Who was this man who could turn a phrase and mobilize the people’s army to stand up against the greatest battle machine in the world, the British army and navy? It was Thomas Paine, the Englishman who emigrated to the American colonies in 1774 as the Revolutionary War was starting on the fields of Lexington and Concord. It was not one of our native sons or one of the ‘Sons of Liberty.’ It was a simple English stay-maker, tax agent, and sometime teacher.

Let’s examine more closely his contributions to our American Revolution…

Thomas Paine (1773 – 1809)

“If, to expose the fraud and imposition of monarchy… to promote universal peace, civilization, and commerce, and to break the chains of political superstition, and raise degraded man to his proper rank; if these things be libelous… let the name of libeler be engraved on my tomb.”
— Thomas Paine

Commonsense Paine was born and reared in the south of England where he spent his first thirty-seven years. Although he was raised in a Quaker home, he was an affirmed deist and a critic of the institutional church. He was a radical, revolutionary and intellectual person who was essentially self-educated. But he was a gifted writer who could present complex ideas in a manner that could be understood by the average reader. He employed a concise, style that spoke to the man on the street or on the farm, if you will. He shunned the formal, learned styling of a Thomas Jefferson or Alexander Hamilton.

He took work as a printer for publisher of the Philadelphia Magazine. He used this publication for a series of articles on “The Crisis” and his most famous track: “Common Sense.” These publications stirred up the colonists with his radical ideas of what true freedom and liberty meant. In later years, he was to write “The Rights of Man” and other tracks that incited the French Revolution. His place in history was that of the ‘firebrand’ and ‘agitator’ of popular revolts, not as a stabilizing force for the development of democratic government. This is unfortunate, since the force of his writing and ideas could have aided the colonies through the period of the Articles of Confederation into the era of the U.S. Constitution. Alas, that was not to be.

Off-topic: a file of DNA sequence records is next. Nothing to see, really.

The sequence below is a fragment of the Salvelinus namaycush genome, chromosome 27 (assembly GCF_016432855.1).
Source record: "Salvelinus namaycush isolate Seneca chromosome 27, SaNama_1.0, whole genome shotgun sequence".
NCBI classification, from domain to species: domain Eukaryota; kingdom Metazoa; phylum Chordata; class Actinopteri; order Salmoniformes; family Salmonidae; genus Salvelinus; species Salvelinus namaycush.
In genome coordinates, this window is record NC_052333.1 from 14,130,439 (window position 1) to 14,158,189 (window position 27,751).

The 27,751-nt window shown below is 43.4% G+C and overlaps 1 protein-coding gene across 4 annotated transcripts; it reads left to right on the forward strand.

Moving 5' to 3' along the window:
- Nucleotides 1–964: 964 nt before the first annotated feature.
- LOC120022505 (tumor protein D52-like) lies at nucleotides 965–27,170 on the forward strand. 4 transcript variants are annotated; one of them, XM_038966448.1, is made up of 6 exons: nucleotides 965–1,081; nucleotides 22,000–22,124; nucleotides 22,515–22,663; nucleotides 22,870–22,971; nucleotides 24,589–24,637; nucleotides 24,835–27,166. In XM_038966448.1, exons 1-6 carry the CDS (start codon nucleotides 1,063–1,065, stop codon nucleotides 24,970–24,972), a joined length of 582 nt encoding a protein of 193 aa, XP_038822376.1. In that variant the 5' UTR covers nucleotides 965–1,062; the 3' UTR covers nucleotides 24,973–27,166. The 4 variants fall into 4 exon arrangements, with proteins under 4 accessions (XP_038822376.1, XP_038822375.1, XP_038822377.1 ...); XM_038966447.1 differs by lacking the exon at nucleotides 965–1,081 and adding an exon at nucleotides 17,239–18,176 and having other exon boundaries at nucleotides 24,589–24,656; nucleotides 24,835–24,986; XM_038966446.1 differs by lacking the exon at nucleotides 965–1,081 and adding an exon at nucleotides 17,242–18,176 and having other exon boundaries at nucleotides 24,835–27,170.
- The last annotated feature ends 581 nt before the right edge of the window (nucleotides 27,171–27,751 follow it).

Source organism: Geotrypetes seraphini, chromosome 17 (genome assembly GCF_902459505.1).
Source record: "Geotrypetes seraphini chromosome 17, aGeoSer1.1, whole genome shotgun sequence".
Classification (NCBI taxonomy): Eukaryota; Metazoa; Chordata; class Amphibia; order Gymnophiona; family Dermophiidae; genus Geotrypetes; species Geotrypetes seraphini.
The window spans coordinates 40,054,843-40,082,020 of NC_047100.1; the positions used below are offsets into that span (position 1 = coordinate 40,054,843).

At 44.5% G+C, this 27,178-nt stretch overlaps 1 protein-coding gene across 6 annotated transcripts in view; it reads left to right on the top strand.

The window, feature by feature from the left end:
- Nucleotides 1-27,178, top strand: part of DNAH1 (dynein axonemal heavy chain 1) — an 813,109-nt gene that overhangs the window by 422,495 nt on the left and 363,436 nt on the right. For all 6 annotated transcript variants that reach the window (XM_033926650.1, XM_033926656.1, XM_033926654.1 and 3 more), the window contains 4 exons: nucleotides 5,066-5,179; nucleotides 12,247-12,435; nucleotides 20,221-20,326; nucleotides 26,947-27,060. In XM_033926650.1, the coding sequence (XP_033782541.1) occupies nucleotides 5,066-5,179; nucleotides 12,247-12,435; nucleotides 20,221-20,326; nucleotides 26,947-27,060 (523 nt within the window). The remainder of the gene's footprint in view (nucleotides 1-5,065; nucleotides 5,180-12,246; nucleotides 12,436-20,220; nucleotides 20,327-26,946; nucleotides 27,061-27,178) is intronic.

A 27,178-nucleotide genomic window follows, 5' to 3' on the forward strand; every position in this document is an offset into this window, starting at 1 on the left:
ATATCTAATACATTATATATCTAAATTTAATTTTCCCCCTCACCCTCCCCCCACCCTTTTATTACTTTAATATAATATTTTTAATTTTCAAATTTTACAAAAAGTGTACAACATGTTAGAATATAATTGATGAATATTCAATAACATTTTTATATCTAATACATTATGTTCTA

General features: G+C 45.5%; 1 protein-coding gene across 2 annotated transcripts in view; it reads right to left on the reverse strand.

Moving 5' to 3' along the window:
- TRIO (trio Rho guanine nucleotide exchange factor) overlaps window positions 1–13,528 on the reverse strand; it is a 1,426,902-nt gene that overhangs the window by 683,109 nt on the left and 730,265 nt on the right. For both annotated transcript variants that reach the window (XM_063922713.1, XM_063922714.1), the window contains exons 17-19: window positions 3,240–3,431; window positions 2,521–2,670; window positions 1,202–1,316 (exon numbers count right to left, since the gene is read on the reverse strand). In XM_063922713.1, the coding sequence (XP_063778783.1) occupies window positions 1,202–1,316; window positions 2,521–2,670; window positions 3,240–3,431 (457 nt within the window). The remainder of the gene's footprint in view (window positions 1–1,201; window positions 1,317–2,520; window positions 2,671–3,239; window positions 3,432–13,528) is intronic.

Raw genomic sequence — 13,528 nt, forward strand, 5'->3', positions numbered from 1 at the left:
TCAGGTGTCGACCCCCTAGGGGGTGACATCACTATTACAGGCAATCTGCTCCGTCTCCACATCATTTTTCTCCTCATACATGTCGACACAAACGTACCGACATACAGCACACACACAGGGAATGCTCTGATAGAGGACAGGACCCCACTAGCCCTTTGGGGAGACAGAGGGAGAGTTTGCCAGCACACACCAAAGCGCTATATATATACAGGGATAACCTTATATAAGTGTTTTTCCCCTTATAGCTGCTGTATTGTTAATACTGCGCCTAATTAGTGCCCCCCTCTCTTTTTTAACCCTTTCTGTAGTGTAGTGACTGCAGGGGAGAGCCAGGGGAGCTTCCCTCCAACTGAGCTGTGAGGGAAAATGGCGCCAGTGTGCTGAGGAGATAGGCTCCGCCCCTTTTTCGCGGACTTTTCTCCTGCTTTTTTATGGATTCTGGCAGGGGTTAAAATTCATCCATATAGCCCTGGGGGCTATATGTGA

“The cause of America is in great measure the cause of all mankind. Many circumstances hath, and will arise, which are not local, but universal, and through which the principles of all Lovers of Mankind are affected…”
— Thomas Paine, “Common Sense”

Paine’s role in the Revolutionary War was not as a military or political leader, it was as the ‘evangelist’ to urge the colonists to action. His goal throughout was to spur these colonists to fight for their independence from Britain; he wanted to teach the British monarchy a lesson! He left the direction of the colonial army and the quest for a new model of governance to other, including George Washington, Thomas Jefferson, Ben Franklin, etc. John Adams was against Paine’s radicalism, his extreme view of democracy, one that bordered on anarchy, and called for a more conservative form of republicanism. Paine was notorious for making enemies of those who had initially supported him, which, in fact, almost led to his meeting the ‘widow maker’ (the guillotine) after offending Robespierre during the French Revolution.

One of his quasi-diplomatic successes was to obtain French financing for the war. He was successful in obtaining substantial financial assistance from the French government. He did this in conjunction with Ben Franklin, then the Colonists representative to the French court. For this, he was eventually given a small farm in upstate New York and some monetary compensation. As the colonies moved from the battlefield to the halls of government, Paine’s interests took him to France for new adventures in that civil war – the French Revolution.